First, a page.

Browsing by Subject "MYOPATHY"

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  • Harris, Elizabeth; Töpf, Ana; Vihola, Anna; Evilä, Anni; Barresi, Rita; Hudson, Judith; Hackman, Peter; Herron, Brian; MacArthur, Daniel; Lochmüller, Hanns; Bushby, Kate; Udd, Bjarne; Straub, Volker (2017)
    Mutations in the gene encoding the giant skeletal muscle protein titin are associated with a variety of muscle disorders, including recessive congenital myopathies cardiomyopathy, limb girdle muscular dystrophy (LGMD) and late onset dominant distal myopathy. Heterozygous truncating mutations have also been linked to dilated cardiomyopathy. The phenotypic spectrum of titinopathies is emerging and expanding, as next generation sequencing techniques make this large gene amenable to sequencing. We undertook whole exome sequencing in four individuals with LGMD. An essential splice site mutation, previously reported in dilated cardiomyopathy, was identified in all families in combination with a second truncating mutation. Affected individuals presented with childhood onset proximal weakness associated with joint contractures and elevated CK. Cardiac dysfunction was present in two individuals. Muscle biopsy showed increased internal nuclei and immunoblotting identified reduction or absence of calpain-3 and demonstrated a marked reduction of C-terminal titin fragments. We confirm the co-occurrence of cardiac and skeletal myopathies associated with recessive truncating titin mutations. Compound heterozygosity of a truncating mutation previously associated with dilated cardiomyopathy and a 'second truncation' in TTN was identified as causative in our skeletal myopathy patients. These findings add to the complexity of interpretation and genetic counselling for titin mutations. (C) 2017 Elsevier B.V. All rights reserved.
  • Boczkowska, Malgorzata; Rebowski, Grzegorz; Kremneva, Elena; Lappalainen, Pekka; Dominguez, Roberto (2015)
    How proteins sharing a common fold have evolved different functions is a fundamental question in biology. Tropomodulins (Tmods) are prototypical actin filament pointed-end-capping proteins, whereas their homologues, Leiomodins (Lmods), are powerful filament nucleators. We show that Tmods and Lmods do not compete biochemically, and display similar but distinct localization in sarcomeres. Changes along the polypeptide chains of Tmods and Lmods exquisitely adapt their functions for capping versus nucleation. Tmods have alternating tropomyosin (TM)- and actin-binding sites (TMBS1, ABS1, TMBS2 and ABS2). Lmods additionally contain a C-terminal extension featuring an actin-binding WH2 domain. Unexpectedly, the different activities of Tmods and Lmods do not arise from the Lmodspecific extension. Instead, nucleation by Lmods depends on two major adaptations-the loss of pointed-end-capping elements present in Tmods and the specialization of the highly conserved ABS2 for recruitment of two or more actin subunits. The WH2 domain plays only an auxiliary role in nucleation.
  • Khan, Sofia; Ince-Dunn, Gulayse; Suomalainen, Anu; Elo, Laura L. (2020)
    High-throughput technologies for genomics, transcriptomics, proteomics, and metabolomics, and integrative analysis of these data, enable new, systems-level insights into disease pathogenesis. Mitochondrial diseases are an excellent target for hypothesis-generating omics approaches, as the disease group is mechanistically exceptionally complex. Although the genetic background in mitochondrial diseases is in either the nuclear or the mitochondrial genome, the typical downstream effect is dysfunction of the mitochondrial respiratory chain. However, the clinical manifestations show unprecedented variability, including either systemic or tissue-specific effects across multiple organ systems, with mild to severe symptoms, and occurring at any age. So far, the omics approaches have provided mechanistic understanding of tissue-specificity and potential treatment options for mitochondrial diseases, such as metabolome remodeling. However, no curative treatments exist, suggesting that novel approaches are needed. In this Review, we discuss omics approaches and discoveries with the potential to elucidate mechanisms of and therapies for mitochondrial diseases.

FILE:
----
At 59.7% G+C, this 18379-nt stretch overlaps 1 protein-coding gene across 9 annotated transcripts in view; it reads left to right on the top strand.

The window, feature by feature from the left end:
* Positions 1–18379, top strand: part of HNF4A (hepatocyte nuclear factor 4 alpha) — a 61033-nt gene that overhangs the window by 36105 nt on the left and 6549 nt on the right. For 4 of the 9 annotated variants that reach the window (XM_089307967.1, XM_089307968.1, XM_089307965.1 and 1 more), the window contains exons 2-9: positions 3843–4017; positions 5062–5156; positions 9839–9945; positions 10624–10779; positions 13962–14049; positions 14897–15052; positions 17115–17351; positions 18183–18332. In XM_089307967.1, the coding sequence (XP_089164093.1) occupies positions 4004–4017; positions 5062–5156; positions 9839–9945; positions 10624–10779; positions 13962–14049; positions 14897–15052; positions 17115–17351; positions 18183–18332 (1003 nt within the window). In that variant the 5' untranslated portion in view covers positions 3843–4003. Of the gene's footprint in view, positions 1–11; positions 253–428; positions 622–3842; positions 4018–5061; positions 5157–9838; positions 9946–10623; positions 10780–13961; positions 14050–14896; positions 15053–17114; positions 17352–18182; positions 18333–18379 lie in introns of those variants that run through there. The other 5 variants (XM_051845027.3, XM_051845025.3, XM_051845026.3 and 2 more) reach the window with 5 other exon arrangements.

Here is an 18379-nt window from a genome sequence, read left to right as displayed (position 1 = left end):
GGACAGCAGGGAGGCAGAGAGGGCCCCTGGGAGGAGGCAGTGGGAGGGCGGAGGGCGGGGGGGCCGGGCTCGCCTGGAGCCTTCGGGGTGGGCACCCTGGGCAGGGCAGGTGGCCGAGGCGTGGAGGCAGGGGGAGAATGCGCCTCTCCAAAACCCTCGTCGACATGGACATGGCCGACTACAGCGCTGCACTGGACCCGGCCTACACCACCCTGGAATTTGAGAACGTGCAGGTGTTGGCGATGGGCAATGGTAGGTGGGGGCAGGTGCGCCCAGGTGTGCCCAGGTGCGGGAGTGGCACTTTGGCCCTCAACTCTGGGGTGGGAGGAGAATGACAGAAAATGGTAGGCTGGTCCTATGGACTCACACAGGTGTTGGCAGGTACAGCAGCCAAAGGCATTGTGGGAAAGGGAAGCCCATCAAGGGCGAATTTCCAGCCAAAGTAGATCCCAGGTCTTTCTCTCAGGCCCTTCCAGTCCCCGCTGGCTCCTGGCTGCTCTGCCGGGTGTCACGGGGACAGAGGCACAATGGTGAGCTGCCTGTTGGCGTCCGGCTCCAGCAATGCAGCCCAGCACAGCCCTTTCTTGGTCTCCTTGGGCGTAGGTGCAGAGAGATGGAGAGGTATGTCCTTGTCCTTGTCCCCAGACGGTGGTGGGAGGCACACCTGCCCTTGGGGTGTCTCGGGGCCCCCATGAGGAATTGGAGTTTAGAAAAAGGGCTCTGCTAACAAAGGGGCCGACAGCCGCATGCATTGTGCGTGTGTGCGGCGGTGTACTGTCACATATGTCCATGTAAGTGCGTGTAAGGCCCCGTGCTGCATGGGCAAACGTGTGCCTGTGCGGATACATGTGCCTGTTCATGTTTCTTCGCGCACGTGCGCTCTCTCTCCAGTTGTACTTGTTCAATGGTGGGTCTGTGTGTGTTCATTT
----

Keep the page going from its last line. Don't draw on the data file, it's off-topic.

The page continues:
• Buzkova, Jana; Nikkanen, Joni; Ahola, Sofia; Hakonen, Anna H.; Sevastianova, Ksenia; Hovinen, Topi; Yki-Järvinen, Hannele; Pietiläinen, Kirsi H.; Lönnqvist, Tuula; Velagapudi, Vidya; Carroll, Christopher J.; Suomalainen, Anu (2018)
    Mitochondrial disorders (MDs) are inherited multi-organ diseases with variable phenotypes. Inclusion body myositis (IBM), a sporadic inflammatory muscle disease, also shows mitochondrial dysfunction. We investigated whether primary and secondary MDs modify metabolism to reveal pathogenic pathways and biomarkers. We investigated metabolomes of 25 mitochondrial myopathy or ataxias patients, 16 unaffected carriers, six IBM and 15 non-mitochondrial neuromuscular disease (NMD) patients and 30 matched controls. MD and IBM metabolomes clustered separately from controls and NMDs. MDs and IBM showed transsulfuration pathway changes; creatine and niacinamide depletion marked NMDs, IBM and infantile-onset spinocerebellar ataxia (IOSCA). Low blood and muscle arginine was specific for patients with m.3243A>G mutation. A four-metabolite blood multi-biomarker (sorbitol, alanine, myoinositol, cystathionine) distinguished primary MDs from others (76% sensitivity, 95% specificity). Our omics approach identified pathways currently used to treat NMDs and mitochondrial stroke-like episodes and proposes nicotinamide riboside in MDs and IBM, and creatine in IOSCA and IBM as novel treatment targets. The disease-specific metabolic fingerprints are valuable "multi-biomarkers" for diagnosis and promising tools for follow-up of disease progression and treatment effect.